The injury brought to mind Woods winning the 2008 U.S. Open at Torrey Pines with a stress fracture and shredded knee ligaments in his left leg. Woods knew about the injury a month before the U.S. Open and was determined to play, mainly because he was a six-time PGA Tour at Torrey Pines.

No one saw this injury to McIlroy coming, however. Along with potentially missing the British Open, McIlroy faces a busy time of the year as defending champion of the World Golf Championship at Firestone and the PGA Championship, followed by the FedEx Cup in America and the Race to Dubai in Europe.

Shane Lowry of Ireland told the Irish Times that he heard about the injury on Saturday.

"It's not ideal for him because he's wearing that boot and he's going to have everyone in the media on his back now," Lowry said. "But should he be playing football? I don't know. He likes playing football, and he likes playing football with his mates. What's wrong with that? ... People think because you're good at something you should just do that and focus on that, but that's not what life is about."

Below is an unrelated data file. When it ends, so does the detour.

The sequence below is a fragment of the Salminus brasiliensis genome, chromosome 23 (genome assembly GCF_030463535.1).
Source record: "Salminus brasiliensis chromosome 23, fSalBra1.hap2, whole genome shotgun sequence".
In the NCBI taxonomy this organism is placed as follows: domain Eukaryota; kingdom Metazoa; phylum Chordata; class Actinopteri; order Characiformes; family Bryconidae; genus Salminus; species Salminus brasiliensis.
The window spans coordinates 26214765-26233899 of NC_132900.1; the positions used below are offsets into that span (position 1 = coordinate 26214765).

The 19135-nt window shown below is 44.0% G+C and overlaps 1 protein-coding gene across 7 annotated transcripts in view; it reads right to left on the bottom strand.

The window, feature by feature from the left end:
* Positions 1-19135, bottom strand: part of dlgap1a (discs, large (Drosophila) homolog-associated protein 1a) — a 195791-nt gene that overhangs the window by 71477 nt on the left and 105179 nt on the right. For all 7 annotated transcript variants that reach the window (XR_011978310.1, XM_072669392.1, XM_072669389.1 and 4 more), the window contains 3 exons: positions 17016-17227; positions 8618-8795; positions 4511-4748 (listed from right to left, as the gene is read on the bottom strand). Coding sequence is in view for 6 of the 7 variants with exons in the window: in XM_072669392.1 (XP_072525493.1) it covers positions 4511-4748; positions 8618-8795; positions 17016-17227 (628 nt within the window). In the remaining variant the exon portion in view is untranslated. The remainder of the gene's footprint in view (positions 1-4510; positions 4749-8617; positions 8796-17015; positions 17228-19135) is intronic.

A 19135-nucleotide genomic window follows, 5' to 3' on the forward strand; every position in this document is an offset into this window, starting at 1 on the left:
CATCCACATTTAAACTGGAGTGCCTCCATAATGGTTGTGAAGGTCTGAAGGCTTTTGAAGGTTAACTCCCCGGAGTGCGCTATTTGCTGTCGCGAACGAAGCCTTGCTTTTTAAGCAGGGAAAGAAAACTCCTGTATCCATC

McIlroy has an affinity with the Old Course. It's where he secured his European Tour card in 2007 as an 18-year-old at the Dunhill Links with a third-place finish. He also tied the major championship record of 63 when the British Open was held at St. Andrews in 2010, though McIlroy followed with an 80 in the wind. He tied for third at St. Andrews five years ago.

 

 

 

 


Series: European Tour

Published: Monday, July 06, 2015 | 6:54 a.m.

LONDON (AP) -- Rory McIlroy was on crutches Monday with an ankle injury from playing soccer, leaving in doubt the prospects of golf's No. 1 player defending his British Open title next week at St. Andrews.

Just as excitement was building toward a potential clash at the Old Course between McIlroy and Jordan Spieth, McIlroy posted a jarring photo on Instagram showing him on crutches with a walking boot on this left ankle. The 26-year-old from Northern Ireland said it was a "total rupture" of an ankle ligament and the joint capsule that happened while he was playing soccer with friends.

Sean O'Flaherty, his chief spokesman, said McIlroy has withdrawn from the Scottish Open this week at Gullane. O'Flaherty said they would not know until later in the week the extent of the injury and whether McIlroy would be able to tee it up July 16 at St. Andrews.